Sacrifice is definitely present at the forefront of the imagery of this cult. My hero Maximus had fallen by his own honor – refusing to play politics, accidentally sacrificing his family over his pretensions.  And he died in the end, side by side with his enemy. At a young age, I was also deeply impacted by All Quiet on the Western Front. In it, soldiers cycle back and forth between the hell of the trenches of the First World War, and to the surreal normalcy of rest periods behind the lines, much as my own life seemed to cycle between happy normalcy and brutal struggle. Here too, the hero dies, the last of his friends, mere days from the end of the war.

‘Get on that fifty!’ movie still from Black Hawk Down

If you want to know the real truth, it is that I have never gone further forward because my own fanatical objective could not be realized. I was raised to go to war. The endless history I read, the games I played, the movies I watched, all told me that heroes fight. And what more could you want in a soldier than a disciplined fanatic, ready to sacrifice everything for strength and honor?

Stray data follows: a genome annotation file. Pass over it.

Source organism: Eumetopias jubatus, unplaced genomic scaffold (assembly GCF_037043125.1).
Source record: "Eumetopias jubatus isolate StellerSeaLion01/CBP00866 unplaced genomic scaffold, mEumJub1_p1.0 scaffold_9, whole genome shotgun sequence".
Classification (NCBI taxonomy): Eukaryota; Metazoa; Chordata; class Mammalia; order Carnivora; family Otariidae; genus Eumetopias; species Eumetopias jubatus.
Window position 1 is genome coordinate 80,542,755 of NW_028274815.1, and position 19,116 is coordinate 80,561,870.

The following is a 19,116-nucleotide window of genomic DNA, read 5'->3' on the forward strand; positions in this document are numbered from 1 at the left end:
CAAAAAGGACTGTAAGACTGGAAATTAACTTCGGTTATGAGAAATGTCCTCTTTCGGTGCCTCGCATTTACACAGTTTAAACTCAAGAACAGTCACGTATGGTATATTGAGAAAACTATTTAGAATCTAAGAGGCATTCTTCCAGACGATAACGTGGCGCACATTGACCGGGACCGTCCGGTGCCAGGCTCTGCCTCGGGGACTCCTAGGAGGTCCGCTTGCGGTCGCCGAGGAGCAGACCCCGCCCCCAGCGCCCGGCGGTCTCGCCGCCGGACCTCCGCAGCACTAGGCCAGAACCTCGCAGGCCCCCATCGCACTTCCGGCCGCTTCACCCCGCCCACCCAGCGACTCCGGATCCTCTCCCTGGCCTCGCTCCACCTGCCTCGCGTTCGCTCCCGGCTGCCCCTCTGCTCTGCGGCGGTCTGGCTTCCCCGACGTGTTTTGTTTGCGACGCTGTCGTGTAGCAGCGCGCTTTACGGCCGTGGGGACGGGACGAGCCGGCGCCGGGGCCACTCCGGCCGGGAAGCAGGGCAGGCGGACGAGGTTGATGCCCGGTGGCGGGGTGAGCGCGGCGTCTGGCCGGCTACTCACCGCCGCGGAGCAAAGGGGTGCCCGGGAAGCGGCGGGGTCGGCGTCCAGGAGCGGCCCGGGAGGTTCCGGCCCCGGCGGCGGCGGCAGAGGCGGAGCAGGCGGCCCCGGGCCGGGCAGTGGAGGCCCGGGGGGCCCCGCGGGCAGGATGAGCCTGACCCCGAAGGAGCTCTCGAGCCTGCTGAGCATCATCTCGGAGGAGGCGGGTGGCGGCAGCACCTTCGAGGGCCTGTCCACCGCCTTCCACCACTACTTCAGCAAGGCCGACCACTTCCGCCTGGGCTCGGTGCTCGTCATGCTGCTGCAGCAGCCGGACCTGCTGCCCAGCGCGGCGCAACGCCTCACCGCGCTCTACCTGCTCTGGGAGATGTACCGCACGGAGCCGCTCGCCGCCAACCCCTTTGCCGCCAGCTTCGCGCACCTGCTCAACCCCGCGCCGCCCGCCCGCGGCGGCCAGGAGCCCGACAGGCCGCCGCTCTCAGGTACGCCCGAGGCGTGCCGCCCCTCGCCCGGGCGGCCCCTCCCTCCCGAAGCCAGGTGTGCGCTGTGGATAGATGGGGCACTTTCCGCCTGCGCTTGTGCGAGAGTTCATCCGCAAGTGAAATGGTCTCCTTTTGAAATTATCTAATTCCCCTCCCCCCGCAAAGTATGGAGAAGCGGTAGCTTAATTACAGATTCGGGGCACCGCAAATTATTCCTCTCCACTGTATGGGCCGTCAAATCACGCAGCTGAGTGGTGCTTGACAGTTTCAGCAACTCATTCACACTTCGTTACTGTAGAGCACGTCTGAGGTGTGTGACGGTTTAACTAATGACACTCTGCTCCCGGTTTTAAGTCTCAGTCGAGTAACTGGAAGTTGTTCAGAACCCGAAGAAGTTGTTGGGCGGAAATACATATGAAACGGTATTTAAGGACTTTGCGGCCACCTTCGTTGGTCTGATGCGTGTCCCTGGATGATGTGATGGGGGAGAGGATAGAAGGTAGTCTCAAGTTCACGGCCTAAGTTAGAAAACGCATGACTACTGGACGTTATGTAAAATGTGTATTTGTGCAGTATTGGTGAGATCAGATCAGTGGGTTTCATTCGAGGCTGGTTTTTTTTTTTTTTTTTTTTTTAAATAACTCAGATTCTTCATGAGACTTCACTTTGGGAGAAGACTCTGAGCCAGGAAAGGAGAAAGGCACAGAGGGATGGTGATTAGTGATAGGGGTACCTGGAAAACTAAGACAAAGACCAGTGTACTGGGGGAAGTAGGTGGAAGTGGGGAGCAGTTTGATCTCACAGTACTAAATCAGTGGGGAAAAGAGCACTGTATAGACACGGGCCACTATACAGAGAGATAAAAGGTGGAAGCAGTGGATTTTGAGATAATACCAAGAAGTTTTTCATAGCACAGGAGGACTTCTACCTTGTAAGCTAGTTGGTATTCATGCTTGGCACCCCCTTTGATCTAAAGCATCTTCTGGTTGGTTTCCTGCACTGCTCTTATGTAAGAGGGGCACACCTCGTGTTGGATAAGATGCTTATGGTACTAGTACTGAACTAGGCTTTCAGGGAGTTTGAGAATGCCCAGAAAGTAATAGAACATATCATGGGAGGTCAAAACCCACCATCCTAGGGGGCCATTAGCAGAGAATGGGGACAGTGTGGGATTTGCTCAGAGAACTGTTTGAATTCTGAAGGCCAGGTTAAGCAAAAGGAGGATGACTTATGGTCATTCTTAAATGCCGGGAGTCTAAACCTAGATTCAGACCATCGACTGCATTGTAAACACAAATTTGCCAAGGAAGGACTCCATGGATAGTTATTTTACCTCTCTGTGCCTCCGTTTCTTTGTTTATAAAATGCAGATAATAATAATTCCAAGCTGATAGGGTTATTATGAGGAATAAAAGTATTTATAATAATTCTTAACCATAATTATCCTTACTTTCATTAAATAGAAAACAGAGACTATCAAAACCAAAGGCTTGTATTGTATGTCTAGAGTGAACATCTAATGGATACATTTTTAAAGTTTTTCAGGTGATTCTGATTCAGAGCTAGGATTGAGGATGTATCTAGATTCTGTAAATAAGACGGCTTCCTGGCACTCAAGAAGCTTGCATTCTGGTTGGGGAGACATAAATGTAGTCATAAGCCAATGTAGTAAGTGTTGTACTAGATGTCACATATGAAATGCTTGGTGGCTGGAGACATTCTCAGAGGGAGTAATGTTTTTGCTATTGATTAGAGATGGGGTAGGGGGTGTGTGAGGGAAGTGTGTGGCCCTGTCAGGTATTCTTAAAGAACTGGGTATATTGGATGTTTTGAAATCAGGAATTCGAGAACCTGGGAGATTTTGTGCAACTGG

Yet I either have the great fortune, or great misfortune (it is unclear to me which) to live in a time where there is no war. Sure, there are plenty of bushfires in third world countries that flare up periodically, but nothing that would make a General Maximus out of me. Even those bushfires have sorely tempted me at times, but said wannabe hero knows well he would probably find himself appointed as some kind of technician far from the fires if he even tried to volunteer for them.

This dream has lived powerfully on, tormenting me with my failure. It has spasmed out into attempting many other objectives, half-heartedly. I cannot be what was imprinted on my soul. Which is probably best for me, as it would make me either a monster, or more likely, a pointless death upon some distant shore.

Kelly saw the opposite outcome. She succeeded, achieving every goal she wanted. There was more she could have done. She could have earned another medal or another, well, pretty much anything, but nothing was really a higher accomplishment than what she had already achieved. She had everything she had committed her soul to. The possibility of decades more life, with the certainty of more failures and struggles, and no clear benefit to earn from them, left her deciding to take her own life. It was perhaps not a decision she would have made in a time of less stress, or if I had been there by her side, but still, it was not an illogical choice either.